The Freemium Business Model In The WordPress Ecosystem [+Video] – A Tool For Increasing Sales?

Can the freemium business model benefit your commercial product in the WordPress ecosystem, i.e. help you sell more premium licenses? This article looks into the 3 most popular business models in the open-source ecosystem and specifically breaks down the arguments for and against the freemium business model in WordPress. Let’s try to understand if freemium is the right business model for your WordPress product!

What Is a Freemium WordPress product?

Okay, so first thing’s first – let’s start by defining what a freemium WordPress product is:

A “freemium” WordPress product is a plugin or a theme that, in addition to their free version, offersif you  either paid add-ons or a premium version/service (like support).

After establishing a basic definition, which I believe most would agree with, I’d like to take a look at the advantages and the disadvantages of choosing the freemium business model for your WordPress products over the other available models. But first:

What Are Your Options As A WordPress Developer?

Let’s take a quick look at the 3 most common options WordPress developers go about distributing their products:

Free WordPress Products

“Free” is (or used to be) the most immediate option for new WordPress plugins & themes in the market if you are looking to contribute something to the open-source community and get some quick active installs going. In its simple form – it basically means maintaining a WordPress product (on your spare time, because you’ll most likely need to sustain yourself off of something else) and allowing free access to it for anyone who wishes to download and install it on their WordPress website.

Granted, giving away a product for free, after having spent many hours coding and re-coding it, probably isn’t something you would consider doing on many commercial markets. However, in the WordPress ecosystem (which is part of the open-source movement, where people may expect to get things for free) this did turn into a norm.

The way many WordPress product developers think about it is:

“Many WordPress site owners may overlook my plugin if it’s not free. There are so many plugins out there, so at least if it’s free it’ll get noticed and used. Heck, people might even donate a few bucks!”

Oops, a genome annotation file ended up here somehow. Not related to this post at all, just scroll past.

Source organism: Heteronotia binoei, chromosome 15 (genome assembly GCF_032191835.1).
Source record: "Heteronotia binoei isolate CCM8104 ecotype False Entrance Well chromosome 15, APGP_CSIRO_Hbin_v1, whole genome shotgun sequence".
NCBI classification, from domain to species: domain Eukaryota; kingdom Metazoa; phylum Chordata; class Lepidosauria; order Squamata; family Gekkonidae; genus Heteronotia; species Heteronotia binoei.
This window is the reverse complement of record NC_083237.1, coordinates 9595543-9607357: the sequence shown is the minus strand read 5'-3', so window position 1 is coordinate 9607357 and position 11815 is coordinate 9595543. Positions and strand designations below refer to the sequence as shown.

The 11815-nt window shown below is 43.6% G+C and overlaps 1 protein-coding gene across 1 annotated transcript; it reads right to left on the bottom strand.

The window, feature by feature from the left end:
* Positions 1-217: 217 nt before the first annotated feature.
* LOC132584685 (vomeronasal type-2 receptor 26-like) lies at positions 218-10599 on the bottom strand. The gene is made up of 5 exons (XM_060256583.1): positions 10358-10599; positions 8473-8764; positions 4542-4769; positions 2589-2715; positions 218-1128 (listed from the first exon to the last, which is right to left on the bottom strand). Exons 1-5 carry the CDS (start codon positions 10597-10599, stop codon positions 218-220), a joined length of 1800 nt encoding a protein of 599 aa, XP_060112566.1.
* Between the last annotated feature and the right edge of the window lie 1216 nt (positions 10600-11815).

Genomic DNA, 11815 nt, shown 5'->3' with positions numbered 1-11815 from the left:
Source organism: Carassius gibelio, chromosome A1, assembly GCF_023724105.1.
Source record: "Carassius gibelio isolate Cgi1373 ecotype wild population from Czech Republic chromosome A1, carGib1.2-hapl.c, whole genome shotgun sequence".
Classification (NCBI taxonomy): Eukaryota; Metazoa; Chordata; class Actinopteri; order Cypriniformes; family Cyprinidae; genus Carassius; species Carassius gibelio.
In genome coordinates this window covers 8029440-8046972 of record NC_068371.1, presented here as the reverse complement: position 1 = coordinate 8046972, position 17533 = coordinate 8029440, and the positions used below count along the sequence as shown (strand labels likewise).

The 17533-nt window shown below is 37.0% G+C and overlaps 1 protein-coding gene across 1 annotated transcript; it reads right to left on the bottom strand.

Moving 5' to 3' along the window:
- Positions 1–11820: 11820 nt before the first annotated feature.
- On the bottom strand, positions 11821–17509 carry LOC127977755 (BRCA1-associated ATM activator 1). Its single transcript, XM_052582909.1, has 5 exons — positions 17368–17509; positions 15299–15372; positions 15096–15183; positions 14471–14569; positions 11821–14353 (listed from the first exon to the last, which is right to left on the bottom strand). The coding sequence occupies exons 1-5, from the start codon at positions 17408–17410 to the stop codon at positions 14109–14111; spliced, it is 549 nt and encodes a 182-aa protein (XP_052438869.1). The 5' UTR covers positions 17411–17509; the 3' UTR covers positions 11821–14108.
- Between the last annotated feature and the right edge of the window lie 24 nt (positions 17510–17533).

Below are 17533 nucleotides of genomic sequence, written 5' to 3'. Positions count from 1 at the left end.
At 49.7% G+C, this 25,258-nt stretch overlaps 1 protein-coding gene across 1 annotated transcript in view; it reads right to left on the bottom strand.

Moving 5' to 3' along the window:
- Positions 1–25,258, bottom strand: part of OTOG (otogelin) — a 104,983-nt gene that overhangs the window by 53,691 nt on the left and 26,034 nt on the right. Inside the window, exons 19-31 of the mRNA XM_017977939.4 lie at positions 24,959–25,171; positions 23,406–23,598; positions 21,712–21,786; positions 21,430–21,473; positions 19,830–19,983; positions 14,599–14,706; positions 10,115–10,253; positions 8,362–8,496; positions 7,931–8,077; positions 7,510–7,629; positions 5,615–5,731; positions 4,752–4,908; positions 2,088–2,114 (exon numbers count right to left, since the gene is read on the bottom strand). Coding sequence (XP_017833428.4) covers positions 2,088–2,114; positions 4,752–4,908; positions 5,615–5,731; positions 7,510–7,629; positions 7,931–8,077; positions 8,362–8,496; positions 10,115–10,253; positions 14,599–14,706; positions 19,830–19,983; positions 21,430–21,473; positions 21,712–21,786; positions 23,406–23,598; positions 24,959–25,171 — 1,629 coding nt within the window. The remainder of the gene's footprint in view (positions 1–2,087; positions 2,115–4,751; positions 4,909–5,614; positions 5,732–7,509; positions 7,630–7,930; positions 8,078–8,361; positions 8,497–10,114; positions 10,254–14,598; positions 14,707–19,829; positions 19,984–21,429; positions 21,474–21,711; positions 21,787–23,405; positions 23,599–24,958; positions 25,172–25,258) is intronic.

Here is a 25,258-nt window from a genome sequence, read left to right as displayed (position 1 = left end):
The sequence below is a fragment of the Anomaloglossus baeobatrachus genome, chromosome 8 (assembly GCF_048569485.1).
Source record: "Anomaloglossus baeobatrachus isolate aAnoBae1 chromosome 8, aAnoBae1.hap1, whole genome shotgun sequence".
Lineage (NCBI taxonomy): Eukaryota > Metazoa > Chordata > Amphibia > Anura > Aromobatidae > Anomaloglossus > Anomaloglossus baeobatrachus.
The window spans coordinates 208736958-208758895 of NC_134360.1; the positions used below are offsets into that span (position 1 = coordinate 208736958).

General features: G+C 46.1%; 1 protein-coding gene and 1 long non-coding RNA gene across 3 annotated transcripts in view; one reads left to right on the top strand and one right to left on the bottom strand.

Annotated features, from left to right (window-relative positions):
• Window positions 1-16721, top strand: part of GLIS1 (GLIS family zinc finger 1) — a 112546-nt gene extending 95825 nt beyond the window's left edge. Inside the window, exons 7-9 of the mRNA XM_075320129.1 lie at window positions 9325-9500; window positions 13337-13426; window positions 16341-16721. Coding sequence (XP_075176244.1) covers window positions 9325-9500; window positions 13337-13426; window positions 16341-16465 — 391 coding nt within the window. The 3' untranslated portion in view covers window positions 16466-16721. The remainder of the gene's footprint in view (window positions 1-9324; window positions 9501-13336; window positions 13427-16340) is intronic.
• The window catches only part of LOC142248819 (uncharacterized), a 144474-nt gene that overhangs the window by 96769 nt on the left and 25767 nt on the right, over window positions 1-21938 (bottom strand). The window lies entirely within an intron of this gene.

Do not count on donations as a sustainable business model

Please, don’t count on donations if you’re actually looking to build a sustainable business on top of your WordPress product, because it is NOT a sustainable model:

“I was running RatingWidget for 3 years, as a side project, for FREE. I spent over 300 hours on weekends – working 20 hours on the weekend alongside a full time job! I consider RatingWidget a highly successful project as it grossed over 200,000 downloads as a side project, but with all of that work I only received $30 in donations.
3 years, 300 hours and only $30!”

Out of: “Why Free WordPress Plugins are Bad for Everyone” by Vova Feldman

If you don’t make any money off of your WordPress product – your attention to the project can never reach its full potential. Thousands of great plugins and themes on the WordPress.org repository get abandoned because developers received no financial return on their investment, and eventually had to stop working on them:

We’ve already established in past articles on this blog that an increase in the number of WordPress commercial plugins/themes is definitely in everyone’s interest because they help the entire WordPress ecosystem flourish and become more trustworthy and financially viable, by making WordPress product businesses sustainable:

“While we all love free stuff, remember that when you are supporting a commercial WordPress plugin you are doing yourself a favor and at the same time supporting independent authors, not some multi-billion dollar corporation.”

Out of: “It’s A Fact: Freemium WordPress Plugins Outlive Free Ones” by Luca Fracassi

With that in mind – if you’re just getting started with WordPress plugin development and nobody really knows who you are, then it might be a good idea to offer your first WordPress plugin for free. This will assist you in building a brand name for your business and in making more relevant users (potential customers) aware of your products and brand.

Premium WordPress Products

The PREMIUM model is indeed as simple as it sounds: create a product and then simply sell it, as is, to customers. This has been the common and simple way to do commerce and eCommerce since the dawn of time. As we all know, the mainstream way to go, if you wanted to simply sell premium WordPress products, is through established marketplaces that have the means of driving a lot of traffic and potential sales. The most well-known ones are Envato’s marketplaces, with CodeCanyon for plugins: